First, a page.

It’ll be an understatement to say that the COVID-19 pandemic has led to some serious economic consequences.
In fact, some 100 million people in the world are estimated to become extremely poor by the end of 2020 according to the National Geographic.
While the ripple effect the pandemic caused across many levels around the globe is serious, there are some silver linings too.
Is COVID-19 a blessing or a curse?
For Malaysia, the Southeast Asian nation is seeing five years of digital transformation in just one year.
According to Facebook and Bain & Company who released a recent study titled ‘Digital Consumers of Tomorrow, Here Today‘, higher spending power and a heightened preference for contactless transactions will continue to drive the exponential growth of the digital economy in the region. In short, Southeast Asia is expected to see more digital consumers by the end of 2020.
The research found that Malaysia has the highest percentage of digital consumers with 83 percent of its population of those aged 15 and above. 48 percent of them switched to purchasing mostly online in the past year.
The COVID-19 pandemic is readying Malaysia for the 4th Industrial Revolution.
In fact, the pandemic is readying many nations for the 4th Industrial Revolution aka 4IR.
For Malaysia, the nation has made significant headway according to the Malaysia Digital Economy Corporation’s (MDEC) chief executive officer Surina Shukri.
“Malaysia has already made major headway in its efforts to future-proofing itself – mainly in talent development and next-gen infrastructure – for the coming of 4IR,” she said to Mashable Southeast Asia through a written question and answer interview.
“We’re immersed in the era of technology – from going cashless, generating income through digital means and exploring new revenue streams through e-commerce.”
Surina added that more and more students are being exposed to the basics of coding and apps development in schools and institutions of higher learning.
“These knowledge and skills will prepare them for 4IR and directly address the demands expected from the future workforce,” she explained.
Championing the digital economy.
Realizing the potential Malaysia has and the need to go fully digital to prepare the nation for 4IR, Surina said that MDEC has developed and championed numerous efforts.
“Efforts that the MDEC had developed and currently champion include the #myDigitalMaker, #SayaDigital, and #YoungCreators Movements. Already, some universities have already introduced modules about data ecosystems and information technology for students in all IT and science degrees and disciplines.”
The Kuala Lumpur born revealed that many small and medium-sized enterprises (SME) and micro enterprises have quickly embraced digitalization spanning end-to-end system integration for their businesses.
“As for governments, many around the world have also implemented various emerging technologies. With the ongoing efforts in place, Malaysia will not be left behind. This is why the Malaysian government has moved to introduced various plans – both ongoing and recently introduced to fend off the negative impact of COVID-19 – to support the country’s digital leap into the 4IR.”
However, there are some challenges.
Surina’s team have identified several stumbling blocks which, if never addressed, could thwart Malaysia’s attempt in making the leap.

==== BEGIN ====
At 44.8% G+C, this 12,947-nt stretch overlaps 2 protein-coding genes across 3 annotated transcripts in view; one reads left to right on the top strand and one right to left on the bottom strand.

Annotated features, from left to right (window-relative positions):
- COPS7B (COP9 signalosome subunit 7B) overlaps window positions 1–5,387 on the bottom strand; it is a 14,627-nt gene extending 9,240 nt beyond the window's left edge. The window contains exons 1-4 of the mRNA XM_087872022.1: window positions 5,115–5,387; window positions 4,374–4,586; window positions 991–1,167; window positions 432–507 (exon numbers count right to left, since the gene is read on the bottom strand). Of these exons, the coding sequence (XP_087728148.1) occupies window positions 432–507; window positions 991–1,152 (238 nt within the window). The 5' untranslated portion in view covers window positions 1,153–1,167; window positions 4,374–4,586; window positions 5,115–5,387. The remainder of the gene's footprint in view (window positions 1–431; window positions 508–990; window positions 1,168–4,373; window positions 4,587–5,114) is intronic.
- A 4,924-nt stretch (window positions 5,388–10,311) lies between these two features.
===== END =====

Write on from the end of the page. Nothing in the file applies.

According to Surina, the major hurdle the Southeast Asian nation needs to overcome is to do with infrastructure.
“There is a need to improve the infrastructure that is in place, especially within the rural parts of Malaysia. In doing so, we can positively impact the effectiveness of all ongoing digital-led initiatives,” she said.
The Malaysian government, however, is aware of this and has been supporting the efforts through various programmes such as PRIHATIN, PENJANA and KitaPRIHATIN.
“MDEC is determined to bridge the digital gap via closer outreach with grassroot communities and affected Malaysians. This is to empower them and ensure they can digitalize their skills and business operations.
“Together with stakeholders and ecosystem partners, MDEC’s expansive list of programs, such as PeDAS, eUsahawan, eRezeki, 100 Go Digital, Go-eCommerce, and eBerkat will provide access to these help cultivate the digitalization of local businesses.”
At the heart of it is the #SayaDigital initiative.
Surina explained that the #SayaDigital is a nationwide initiative that is designed to educate and inspire Malaysians to consider scaling up and expanding their digital skills, digital income, and business adaptability.
“The primary focus is to reinforce Malaysia’s role as a digital trailblazer and to set itself up as the Heart of Digital ASEAN. The goal is to accelerate the growth of Malaysia’s digital society and encourage all to embrace the 4IR era to ensure there is shared prosperity for all.”
Simply put: Digital platforms, solutions, and services will make lives better, increase income and career, and expand business opportunities, Surina said, adding that through a series of campaign-led activities, MDEC has provided businesses with various means to digitalize and enabled Malaysians to embrace the digital era at scale.
“My vision of a digital-first Malaysia is one that empowers inclusivity and drives digital-savviness across all generations and segments of the Malaysian population; where businesses are fully digital and operating sustainably and local talents are more adaptable as they take on digital-based jobs.”
Cover image sourced from New Straits Times.
ที่มา : Mashable